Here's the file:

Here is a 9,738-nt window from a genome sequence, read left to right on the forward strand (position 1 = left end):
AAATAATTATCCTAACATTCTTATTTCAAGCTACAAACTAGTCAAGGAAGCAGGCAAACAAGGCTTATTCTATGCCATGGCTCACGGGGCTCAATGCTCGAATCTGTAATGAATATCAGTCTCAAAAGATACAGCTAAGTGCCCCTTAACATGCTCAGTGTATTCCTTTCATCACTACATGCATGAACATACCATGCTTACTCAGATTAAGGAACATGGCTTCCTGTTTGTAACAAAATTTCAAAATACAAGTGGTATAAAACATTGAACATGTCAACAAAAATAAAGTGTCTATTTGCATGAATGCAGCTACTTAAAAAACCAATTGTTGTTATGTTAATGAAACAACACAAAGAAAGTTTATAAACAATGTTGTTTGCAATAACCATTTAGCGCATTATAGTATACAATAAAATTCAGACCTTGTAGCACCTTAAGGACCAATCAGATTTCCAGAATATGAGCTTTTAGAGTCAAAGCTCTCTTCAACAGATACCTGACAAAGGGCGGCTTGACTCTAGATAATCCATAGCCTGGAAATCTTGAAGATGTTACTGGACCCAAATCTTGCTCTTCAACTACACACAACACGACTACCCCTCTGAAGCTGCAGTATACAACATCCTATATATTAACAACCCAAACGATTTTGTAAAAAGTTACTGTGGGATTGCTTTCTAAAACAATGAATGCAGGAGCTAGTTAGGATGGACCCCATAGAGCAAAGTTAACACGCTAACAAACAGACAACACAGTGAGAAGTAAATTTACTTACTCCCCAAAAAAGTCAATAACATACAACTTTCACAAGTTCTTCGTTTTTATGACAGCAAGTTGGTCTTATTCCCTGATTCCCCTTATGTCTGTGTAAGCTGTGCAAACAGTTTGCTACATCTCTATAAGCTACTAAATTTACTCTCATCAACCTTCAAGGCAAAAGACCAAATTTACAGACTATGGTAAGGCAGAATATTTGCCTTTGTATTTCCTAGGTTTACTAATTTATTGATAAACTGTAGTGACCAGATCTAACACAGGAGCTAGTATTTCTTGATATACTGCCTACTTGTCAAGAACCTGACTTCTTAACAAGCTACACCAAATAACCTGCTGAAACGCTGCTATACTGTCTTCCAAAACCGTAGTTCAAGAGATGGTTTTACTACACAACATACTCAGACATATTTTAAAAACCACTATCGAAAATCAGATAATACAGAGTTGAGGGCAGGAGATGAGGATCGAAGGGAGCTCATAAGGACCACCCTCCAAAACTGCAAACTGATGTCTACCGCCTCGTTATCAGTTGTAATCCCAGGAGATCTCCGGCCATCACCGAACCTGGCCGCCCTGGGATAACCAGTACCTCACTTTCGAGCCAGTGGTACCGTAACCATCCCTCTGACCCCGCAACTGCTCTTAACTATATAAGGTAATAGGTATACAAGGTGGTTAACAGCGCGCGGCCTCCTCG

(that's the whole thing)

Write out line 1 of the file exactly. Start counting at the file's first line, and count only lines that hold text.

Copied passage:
Here is a 9,738-nt window from a genome sequence, read left to right on the forward strand (position 1 = left end):